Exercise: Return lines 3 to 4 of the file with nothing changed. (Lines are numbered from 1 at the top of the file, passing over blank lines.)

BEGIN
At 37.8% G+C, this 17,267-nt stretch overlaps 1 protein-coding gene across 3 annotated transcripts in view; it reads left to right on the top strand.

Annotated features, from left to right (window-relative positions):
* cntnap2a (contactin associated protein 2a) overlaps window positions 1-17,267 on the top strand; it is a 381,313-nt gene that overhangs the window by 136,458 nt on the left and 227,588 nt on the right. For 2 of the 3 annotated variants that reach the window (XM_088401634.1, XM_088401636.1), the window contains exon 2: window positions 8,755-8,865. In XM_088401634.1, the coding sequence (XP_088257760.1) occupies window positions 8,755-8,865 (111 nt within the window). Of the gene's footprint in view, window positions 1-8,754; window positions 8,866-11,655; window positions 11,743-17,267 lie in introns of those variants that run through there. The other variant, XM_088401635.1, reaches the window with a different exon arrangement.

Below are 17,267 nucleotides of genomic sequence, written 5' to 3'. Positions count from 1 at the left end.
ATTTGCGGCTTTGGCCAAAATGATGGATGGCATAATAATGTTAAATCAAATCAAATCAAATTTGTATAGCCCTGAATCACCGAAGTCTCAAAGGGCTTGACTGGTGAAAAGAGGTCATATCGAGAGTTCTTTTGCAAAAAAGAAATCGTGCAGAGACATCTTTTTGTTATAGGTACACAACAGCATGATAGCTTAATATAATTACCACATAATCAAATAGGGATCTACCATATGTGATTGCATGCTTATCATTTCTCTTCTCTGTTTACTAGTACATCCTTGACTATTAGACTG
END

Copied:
* cntnap2a (contactin associated protein 2a) overlaps window positions 1-17,267 on the top strand; it is a 381,313-nt gene that overhangs the window by 136,458 nt on the left and 227,588 nt on the right. For 2 of the 3 annotated variants that reach the window (XM_088401634.1, XM_088401636.1), the window contains exon 2: window positions 8,755-8,865. In XM_088401634.1, the coding sequence (XP_088257760.1) occupies window positions 8,755-8,865 (111 nt within the window). Of the gene's footprint in view, window positions 1-8,754; window positions 8,866-11,655; window positions 11,743-17,267 lie in introns of those variants that run through there. The other variant, XM_088401635.1, reaches the window with a different exon arrangement.

Below are 17,267 nucleotides of genomic sequence, written 5' to 3'. Positions count from 1 at the left end.